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Conformational Preferences and the Norrish II Cleavage of Polymers

IP.com Disclosure Number: IPCOM000045622D
Original Publication Date: 1983-Apr-01
Included in the Prior Art Database: 2005-Feb-07
Document File: 2 page(s) / 33K

Publishing Venue

IBM

Related People

Jackson, WR: AUTHOR

Abstract

The degradation of ketone polymers frequently relies on the Norrish type I and/or type II photochemical reaction. This is moderately effective in cases where the ketonic group is attached to the polymer backbone (pendant group) (Fig. 1) . In this case there is only one b-hydrogen atom available to partake in the Norrish II cleavage reaction. Also, since polymer chains or portions thereof in thin films do not undergo significant confromational change during the lifetime of a ketone-excited state, a high quantum yield for the Norrish II reaction in Fig. 1 follows only if polymer I exists within a rather narrow range of conformations. However, it may be possible to utilize an observation recently reported by Reimschuessel and DeBona (Macromol 13, 1582 (1980)) to greatly enhance the degradation of a ketone polymer.

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Conformational Preferences and the Norrish II Cleavage of Polymers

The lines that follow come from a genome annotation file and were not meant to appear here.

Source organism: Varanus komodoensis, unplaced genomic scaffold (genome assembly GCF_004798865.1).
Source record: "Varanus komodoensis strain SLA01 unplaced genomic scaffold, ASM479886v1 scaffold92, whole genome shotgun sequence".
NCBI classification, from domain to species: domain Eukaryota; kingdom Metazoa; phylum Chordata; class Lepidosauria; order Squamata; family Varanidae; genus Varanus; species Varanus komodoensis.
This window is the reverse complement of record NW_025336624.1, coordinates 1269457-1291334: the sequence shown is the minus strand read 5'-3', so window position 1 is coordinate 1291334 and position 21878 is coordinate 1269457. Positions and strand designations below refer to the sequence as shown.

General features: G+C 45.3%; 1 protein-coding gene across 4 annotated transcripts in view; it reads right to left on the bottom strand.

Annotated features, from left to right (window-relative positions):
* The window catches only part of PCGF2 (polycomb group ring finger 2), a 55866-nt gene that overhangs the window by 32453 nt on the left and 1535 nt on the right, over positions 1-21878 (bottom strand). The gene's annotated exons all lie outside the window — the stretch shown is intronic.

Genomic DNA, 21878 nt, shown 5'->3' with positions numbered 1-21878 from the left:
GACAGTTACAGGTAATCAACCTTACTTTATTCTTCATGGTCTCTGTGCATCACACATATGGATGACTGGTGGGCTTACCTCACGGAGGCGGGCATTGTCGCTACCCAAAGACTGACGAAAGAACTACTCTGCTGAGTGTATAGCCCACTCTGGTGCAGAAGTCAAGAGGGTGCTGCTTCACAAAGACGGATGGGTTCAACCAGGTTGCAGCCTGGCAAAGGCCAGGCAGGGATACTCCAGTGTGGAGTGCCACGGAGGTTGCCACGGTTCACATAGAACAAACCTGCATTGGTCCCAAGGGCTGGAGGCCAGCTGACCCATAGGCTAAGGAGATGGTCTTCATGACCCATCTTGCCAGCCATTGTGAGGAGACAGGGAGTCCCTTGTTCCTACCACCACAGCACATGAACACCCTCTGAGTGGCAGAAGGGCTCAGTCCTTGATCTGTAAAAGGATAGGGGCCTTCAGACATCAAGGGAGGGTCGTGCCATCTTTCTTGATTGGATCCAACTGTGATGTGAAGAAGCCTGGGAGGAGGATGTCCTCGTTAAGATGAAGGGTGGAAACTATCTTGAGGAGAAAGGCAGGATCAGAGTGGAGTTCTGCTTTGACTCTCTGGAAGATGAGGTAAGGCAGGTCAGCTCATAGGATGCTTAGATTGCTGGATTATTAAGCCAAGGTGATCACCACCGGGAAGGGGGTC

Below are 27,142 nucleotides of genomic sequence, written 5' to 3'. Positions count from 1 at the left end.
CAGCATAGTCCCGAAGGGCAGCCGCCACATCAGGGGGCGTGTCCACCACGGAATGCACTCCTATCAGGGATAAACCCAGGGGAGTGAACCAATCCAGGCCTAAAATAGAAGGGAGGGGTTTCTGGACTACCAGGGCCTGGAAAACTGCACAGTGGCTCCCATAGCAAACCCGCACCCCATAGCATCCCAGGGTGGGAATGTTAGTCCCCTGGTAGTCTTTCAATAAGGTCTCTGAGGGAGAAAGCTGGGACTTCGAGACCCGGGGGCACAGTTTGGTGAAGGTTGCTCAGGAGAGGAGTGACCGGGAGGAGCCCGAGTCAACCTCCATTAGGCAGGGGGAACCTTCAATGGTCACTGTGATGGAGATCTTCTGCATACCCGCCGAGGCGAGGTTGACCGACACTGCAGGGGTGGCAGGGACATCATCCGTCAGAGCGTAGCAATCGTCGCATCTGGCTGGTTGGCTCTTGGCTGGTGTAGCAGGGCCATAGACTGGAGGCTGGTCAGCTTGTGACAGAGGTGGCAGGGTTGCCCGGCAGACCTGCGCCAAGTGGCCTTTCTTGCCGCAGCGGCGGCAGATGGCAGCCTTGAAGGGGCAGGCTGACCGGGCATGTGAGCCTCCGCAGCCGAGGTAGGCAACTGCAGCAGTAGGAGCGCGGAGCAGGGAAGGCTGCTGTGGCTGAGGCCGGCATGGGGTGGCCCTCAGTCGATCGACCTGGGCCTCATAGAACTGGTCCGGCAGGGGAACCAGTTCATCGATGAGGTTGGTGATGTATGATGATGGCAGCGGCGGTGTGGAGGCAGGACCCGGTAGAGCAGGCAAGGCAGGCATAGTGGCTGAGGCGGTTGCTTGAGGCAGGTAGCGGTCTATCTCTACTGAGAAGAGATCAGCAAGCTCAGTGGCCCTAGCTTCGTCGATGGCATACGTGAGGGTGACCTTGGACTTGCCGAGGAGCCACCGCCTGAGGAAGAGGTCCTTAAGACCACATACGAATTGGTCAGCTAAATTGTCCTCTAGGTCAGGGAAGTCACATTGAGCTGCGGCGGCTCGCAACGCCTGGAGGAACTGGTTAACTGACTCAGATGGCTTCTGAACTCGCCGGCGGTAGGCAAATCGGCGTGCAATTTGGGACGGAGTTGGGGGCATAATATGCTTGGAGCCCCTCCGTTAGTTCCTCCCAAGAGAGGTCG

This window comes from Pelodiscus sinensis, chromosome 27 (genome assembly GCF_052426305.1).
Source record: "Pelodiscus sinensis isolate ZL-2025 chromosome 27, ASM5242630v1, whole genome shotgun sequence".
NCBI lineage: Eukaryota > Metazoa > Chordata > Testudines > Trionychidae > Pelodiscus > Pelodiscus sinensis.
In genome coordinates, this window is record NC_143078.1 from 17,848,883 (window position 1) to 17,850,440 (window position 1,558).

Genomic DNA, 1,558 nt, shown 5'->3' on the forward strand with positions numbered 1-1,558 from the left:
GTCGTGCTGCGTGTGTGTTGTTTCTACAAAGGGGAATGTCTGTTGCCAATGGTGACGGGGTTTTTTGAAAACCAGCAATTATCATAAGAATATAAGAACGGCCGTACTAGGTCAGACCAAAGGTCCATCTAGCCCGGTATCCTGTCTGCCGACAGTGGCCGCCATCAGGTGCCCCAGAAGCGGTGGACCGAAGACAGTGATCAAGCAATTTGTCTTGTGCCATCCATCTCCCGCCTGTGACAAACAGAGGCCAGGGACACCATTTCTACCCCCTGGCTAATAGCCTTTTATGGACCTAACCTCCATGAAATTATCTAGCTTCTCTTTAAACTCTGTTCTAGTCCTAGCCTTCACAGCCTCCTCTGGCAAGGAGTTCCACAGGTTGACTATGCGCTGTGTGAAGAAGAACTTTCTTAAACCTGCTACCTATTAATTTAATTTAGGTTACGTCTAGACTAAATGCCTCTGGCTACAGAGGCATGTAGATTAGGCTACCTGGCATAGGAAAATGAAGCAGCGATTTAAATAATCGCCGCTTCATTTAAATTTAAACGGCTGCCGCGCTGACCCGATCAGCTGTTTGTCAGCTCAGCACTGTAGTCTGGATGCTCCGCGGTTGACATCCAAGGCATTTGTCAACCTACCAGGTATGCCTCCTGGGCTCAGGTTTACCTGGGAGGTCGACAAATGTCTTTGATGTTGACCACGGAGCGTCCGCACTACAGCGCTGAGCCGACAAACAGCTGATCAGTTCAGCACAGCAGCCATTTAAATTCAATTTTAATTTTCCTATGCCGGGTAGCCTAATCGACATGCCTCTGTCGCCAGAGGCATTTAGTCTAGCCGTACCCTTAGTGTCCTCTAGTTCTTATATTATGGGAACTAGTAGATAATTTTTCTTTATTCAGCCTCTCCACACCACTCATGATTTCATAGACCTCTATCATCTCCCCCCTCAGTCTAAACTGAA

The degradation of ketone polymers frequently relies on the Norrish type I and/or type II photochemical reaction. This is moderately effective in cases where the ketonic group is attached to the polymer backbone (pendant group) (Fig. 1) . In this case there is only one b-hydrogen atom available to partake in the Norrish II cleavage reaction. Also, since polymer chains or portions thereof in thin films do not undergo significant confromational change during the lifetime of a ketone-excited state, a high quantum yield for the Norrish II reaction in Fig. 1 follows only if polymer I exists within a rather narrow range of conformations. However, it may be possible to utilize an observation recently reported by Reimschuessel and DeBona (Macromol 13, 1582 (1980)) to greatly enhance the degradation of a ketone polymer. It was observed by the above authors that polyester II was characterized by an unusually high glass transition temperature (Tg=120 degrees, Tm=250degrees C) while polyester III (Fig. 2), in addition to being lower melting (Tm=185 degrees C) then the more alphatically substituted II, had a "normal" Tg. This result, along with other data, was interpreted in terms of a lower free energy of II in the glassy state due to a conformational preference. It was purposed that the intra-aromatic portion of II existed in structure IV (Fig. 3) due to the fact that the electronegatively polarized carbonyl oxygen atom can closely approach the electropositively polarized gem-dimethyl carbon atom via a relatively strainless conformation. In addition, it was suggested that in this conformation not only is the electrostatic potential minimize...